But for a player like Judge whose primary job with the Yankees is to drive in runs (not score runs), the most important stat is HOW MANY RUNNERS ARE ON BASE WHEN JUDGE COMES TO BAT. If we can increase the number of runners on base when Judge bats, since he is our best power hitter, we will score more runs. (Note: I'm assuming a power hitter's power numbers are about the same whether there are runners on base or not, when likely the BEST power hitters actually improve their power numbers with runners on base ((batter more focused, pitcher has more pressure)) which would make this analysis of ROB even MORE important.)

So ROB (runners on base) and the corollary stat RBI% (the percent of those runners you drive in) are the KEY stats for power hitters. Some proof:

First, for the overall season, if Judge (417 ROBs) had as many ROB as Pete Alonso (499) in 2022, Judge would have had 10% more RBIs. That's not an insignificant amount.

For the season Judge, the best hitter in baseball, didn't rank in the top 20 in ROBs (he ranked 23rd) because Judge typically batted second and batted first for most of the last month of the season. Most of those above Judge in ROB batted third or fourth.

Now consider what happened after Judge started leading off (9/9):

  • Judge had the 95th most ROBs as a leadoff (down from the 13th most before 9/9). 94 players has MORE OPPORTUNITIES to drive in runners than the best player in baseball when Judge batted leadoff. 
  • Lindor, for example, (who batted 3rd) had 41% more ROBs during this time than Judge (87 to 51)
  • In addition, Judge was MUCH WORSE as an RBI-creator with runners on base as a lead off hitter. His RBI% dropped from 17.21% before 9/9 to 11.76% after. That's a 32% drop in Judge's RBI%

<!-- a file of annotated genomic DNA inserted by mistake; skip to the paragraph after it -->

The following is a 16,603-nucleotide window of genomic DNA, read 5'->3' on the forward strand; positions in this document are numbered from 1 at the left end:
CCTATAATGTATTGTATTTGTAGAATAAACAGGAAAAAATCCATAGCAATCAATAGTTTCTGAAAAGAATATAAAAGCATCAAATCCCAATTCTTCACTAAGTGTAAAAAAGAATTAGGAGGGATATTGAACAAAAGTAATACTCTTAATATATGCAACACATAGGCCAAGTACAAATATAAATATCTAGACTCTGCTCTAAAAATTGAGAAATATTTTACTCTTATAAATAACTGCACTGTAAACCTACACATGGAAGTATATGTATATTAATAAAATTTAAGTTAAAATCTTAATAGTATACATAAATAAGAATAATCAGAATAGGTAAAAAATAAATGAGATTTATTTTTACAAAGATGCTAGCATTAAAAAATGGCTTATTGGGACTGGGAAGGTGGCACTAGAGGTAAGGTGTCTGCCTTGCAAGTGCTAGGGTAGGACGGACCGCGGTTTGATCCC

• Judge ranked FOURTH on the Yankees in ROBs once he became leadoff, behind Torres, Stanton and rookie Cabrera. He would have been fifth if Rizzos' injury had allowed him to play 1 or 2 more games in the time span. 

+ + Judge hitting first is BAD for the Yankees

So not only did Judge get FEWER opportunities to drive in teammates, he performed much worse as a run producer as a leadoff hitter. We're not sure why he performed worse, but it's what happened. Big Papi said he always preferred coming up to base with runners on and maybe the same is with Judge:

As constructed, the Yankees put Judge -- the best hitter in the world who set the clean home run record -- in effectively the fifth best position for driving in runners. Even a rookie with just a few weeks of experience had more opportunities to drive in teammates than Judge. Crazy.

Sabermetricians will point out the Judge actually had a higher batting average and OPS as a leadoff hitter. But his ROBs and RBI% show that a disproportionate amount of Judge's production came with nobody on base (Judge technically hit better but he drove in 32% fewer runners).

Fast forward to the playoffs. Here are Judge's ROBs for the first two games

  • Game 1 v Cleveland: 4 plate appearances, ZERO runners on base
  • Game 2 v. Cleveland: 5 plate appearances, ZERO runners on base

Sure Judge, didn't hit (0-8, seven strikeouts, 1 walk). But statistically speaking, Judge -- the best hitter in the world -- had ZERO opportunities to drive in a teammate in the first two games.

Sure, that's something of a two-game anamoly. But we have enough ROB data from the season to conclude that Judge gets more opportunities to do the most important thing in baseball (help his team score runs) by NOT batting first. He should bat third.

P.S. Here's my suggested lineup:

  1. Kiner-Falefa
  2. Torres
  3. Judge
  4. Rizzo
  5. Stanton
  6. Donaldson
  7. Bader
  8. Cabrera
  9. Trevino

Want to look up the ROB and RBI% stats? Go here.

Steve Elliott is a lifelong Yankees fan who wants to see Judge get some more RBI opportunities.